Food & Dining
Caffe Mode in Kelburn has no right to be as successful as it has been over the past 20 years.
The cafe, opposite St Michael's Anglican Church, is cramped and noisy. Yet it does a roaring trade.
It's quite a task to pinpoint a moment when Caffe Mode is quiet. It opens at 7.30am on weekdays and is choc-full for a couple of hours. Then there's steady trade until a massive lunchtime rush. And at about 3pm, it revs up again with parents - mainly mothers - dropping in for a coffee and a chat, youngsters in tow.
That's just the weekdays. The weekends, when it's open from 8am till 4pm, are even busier.
New Zealand may be only just wriggling clear of a recession, but you'd never know it at Caffe Mode.
Three of us dropped in for breakfast this week and were amazed by the turnover of diners.
The chairs and tables are a bit rickety and I don't find the place particularly comfortable.
It does have two legs of the restaurateur's three- legged stool well covered, though. The food and coffee are top-class (the Vegemite pinwheels are a specialty), to judge by the non-stop line of people waiting to be served.
And the service is invariably excellent - pleasant and prompt.
We had a variety of breakfasts - the ubiquitous Big Breakfast (which cost $20 and was most impressive), eggs benedict ($16) and toast and jam ($5.50). We were impressed to be offered four versions of eggs benedict. All sounded tasty.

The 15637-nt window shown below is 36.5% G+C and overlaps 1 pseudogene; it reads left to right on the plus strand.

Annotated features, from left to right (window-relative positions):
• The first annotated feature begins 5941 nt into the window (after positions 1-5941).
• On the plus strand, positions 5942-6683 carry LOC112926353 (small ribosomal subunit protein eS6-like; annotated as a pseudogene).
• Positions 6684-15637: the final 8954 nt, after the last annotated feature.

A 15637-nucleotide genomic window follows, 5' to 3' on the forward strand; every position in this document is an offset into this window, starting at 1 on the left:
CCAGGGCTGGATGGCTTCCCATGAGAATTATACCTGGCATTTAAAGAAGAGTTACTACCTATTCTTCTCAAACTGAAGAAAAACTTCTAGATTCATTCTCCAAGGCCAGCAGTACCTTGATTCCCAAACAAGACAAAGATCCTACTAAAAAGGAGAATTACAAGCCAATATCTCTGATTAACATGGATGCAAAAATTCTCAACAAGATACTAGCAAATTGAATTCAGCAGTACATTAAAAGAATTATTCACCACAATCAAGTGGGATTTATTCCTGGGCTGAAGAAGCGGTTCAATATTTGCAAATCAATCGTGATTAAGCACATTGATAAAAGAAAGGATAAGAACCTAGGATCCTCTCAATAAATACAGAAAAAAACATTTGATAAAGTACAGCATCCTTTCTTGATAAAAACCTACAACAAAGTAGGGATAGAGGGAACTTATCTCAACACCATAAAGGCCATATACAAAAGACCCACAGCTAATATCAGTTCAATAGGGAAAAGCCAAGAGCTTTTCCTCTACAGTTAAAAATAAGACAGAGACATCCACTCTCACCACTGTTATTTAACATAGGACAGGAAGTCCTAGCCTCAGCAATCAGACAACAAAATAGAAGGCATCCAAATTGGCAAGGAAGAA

Surprisingly, the flat white coffee was judged to be way too bitter, though there was no complaint about the latte and I enjoyed my fruit tea.
Zea Taing and Richard Rawlings took over Caffe Mode eight years ago and have done well to maintain its popularity.
From what I can see, the main reason is the service.
They have streams of regular customers and know them so well that they are already making their coffee as they walk in the door. Sometimes they see regulars pull up in a car outside and get the coffee started.
The day I went the three outside tables were in heavy demand because they were bathed in sun. Sometimes they can be cold and there is a jostle for inside tables.
The pick of them is by the bay window, overlooking Kelburn and Northland.
You get a feeling of familiarity when you're at Caffe Mode. If you didn't know the person at the next table when you started, you soon will because there's precious little room between tables.
The kitchen is downstairs and food is constantly brought up the staircase in the middle of the dining room. It adds to the busy, bustling feeling.
The clientele ranges from parents of schoolchildren, to Victoria University students, to some well- to-do types. Perhaps that's Caffe Mode's charm - it has something for everyone.
- The Wellingtonian